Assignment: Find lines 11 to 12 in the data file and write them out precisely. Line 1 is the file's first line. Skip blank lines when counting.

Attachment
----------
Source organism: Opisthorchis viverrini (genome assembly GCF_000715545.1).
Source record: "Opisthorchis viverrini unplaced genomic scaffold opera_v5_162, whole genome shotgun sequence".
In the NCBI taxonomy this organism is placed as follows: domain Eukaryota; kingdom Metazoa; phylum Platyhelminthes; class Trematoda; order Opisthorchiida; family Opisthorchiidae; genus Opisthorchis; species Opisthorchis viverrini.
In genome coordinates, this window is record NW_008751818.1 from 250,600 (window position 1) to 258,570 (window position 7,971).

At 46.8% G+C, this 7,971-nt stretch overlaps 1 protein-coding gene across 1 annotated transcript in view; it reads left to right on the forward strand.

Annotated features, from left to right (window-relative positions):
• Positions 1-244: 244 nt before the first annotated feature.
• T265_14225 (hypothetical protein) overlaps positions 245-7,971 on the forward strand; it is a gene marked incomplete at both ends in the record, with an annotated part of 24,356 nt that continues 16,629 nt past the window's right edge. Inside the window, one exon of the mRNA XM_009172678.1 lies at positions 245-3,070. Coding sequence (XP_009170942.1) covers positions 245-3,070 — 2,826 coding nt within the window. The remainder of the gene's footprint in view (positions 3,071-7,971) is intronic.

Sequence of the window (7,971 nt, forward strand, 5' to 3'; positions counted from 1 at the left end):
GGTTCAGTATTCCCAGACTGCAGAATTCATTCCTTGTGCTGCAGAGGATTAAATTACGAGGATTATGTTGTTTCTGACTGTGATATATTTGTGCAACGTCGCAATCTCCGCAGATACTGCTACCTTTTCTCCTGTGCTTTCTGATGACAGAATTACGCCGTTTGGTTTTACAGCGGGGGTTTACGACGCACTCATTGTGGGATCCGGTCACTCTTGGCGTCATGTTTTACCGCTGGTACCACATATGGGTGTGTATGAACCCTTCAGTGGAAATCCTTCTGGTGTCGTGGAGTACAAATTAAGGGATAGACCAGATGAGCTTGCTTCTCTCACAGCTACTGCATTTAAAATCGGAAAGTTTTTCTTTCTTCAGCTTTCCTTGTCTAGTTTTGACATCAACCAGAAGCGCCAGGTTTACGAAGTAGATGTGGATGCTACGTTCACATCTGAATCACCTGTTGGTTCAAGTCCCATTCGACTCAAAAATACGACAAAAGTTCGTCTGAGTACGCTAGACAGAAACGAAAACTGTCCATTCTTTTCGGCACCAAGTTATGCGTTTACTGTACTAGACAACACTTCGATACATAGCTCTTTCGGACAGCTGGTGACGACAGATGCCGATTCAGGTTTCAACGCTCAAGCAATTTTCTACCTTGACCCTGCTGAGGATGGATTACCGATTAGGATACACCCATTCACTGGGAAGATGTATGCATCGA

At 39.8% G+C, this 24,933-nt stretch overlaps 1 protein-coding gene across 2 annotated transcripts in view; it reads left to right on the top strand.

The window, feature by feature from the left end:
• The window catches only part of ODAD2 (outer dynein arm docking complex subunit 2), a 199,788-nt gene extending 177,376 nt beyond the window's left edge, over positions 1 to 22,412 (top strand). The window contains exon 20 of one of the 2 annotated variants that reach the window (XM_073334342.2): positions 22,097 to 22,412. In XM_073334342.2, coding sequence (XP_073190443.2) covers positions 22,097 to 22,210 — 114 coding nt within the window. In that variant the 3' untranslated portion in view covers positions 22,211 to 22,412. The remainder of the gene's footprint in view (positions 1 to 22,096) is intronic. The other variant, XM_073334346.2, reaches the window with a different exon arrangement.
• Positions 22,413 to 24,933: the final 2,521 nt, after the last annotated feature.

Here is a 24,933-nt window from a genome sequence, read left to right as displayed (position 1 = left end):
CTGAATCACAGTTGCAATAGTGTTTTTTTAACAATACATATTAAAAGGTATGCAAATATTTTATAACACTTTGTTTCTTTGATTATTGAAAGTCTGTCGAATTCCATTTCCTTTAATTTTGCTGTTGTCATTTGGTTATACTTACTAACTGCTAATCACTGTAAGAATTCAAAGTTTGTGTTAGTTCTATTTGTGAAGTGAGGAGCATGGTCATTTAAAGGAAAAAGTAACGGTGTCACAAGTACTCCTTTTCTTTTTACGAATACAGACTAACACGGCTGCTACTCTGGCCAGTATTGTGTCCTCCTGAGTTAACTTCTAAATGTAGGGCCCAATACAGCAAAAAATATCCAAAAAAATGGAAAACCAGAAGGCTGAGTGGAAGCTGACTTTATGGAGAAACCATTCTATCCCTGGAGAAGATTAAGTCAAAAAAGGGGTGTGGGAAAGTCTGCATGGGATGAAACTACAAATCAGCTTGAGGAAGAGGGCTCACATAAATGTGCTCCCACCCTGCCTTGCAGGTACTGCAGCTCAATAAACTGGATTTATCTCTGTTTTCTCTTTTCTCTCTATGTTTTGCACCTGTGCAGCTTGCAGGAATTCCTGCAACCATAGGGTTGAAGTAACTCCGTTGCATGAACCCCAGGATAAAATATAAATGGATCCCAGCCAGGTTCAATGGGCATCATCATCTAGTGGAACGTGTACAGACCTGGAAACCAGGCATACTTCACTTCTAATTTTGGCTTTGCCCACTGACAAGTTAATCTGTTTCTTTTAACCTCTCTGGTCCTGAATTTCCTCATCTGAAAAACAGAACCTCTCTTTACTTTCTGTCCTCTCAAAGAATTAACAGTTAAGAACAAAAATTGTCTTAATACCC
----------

At 39.8% G+C, this 24,933-nt stretch overlaps 1 protein-coding gene across 2 annotated transcripts in view; it reads left to right on the top strand.

The window, feature by feature from the left end: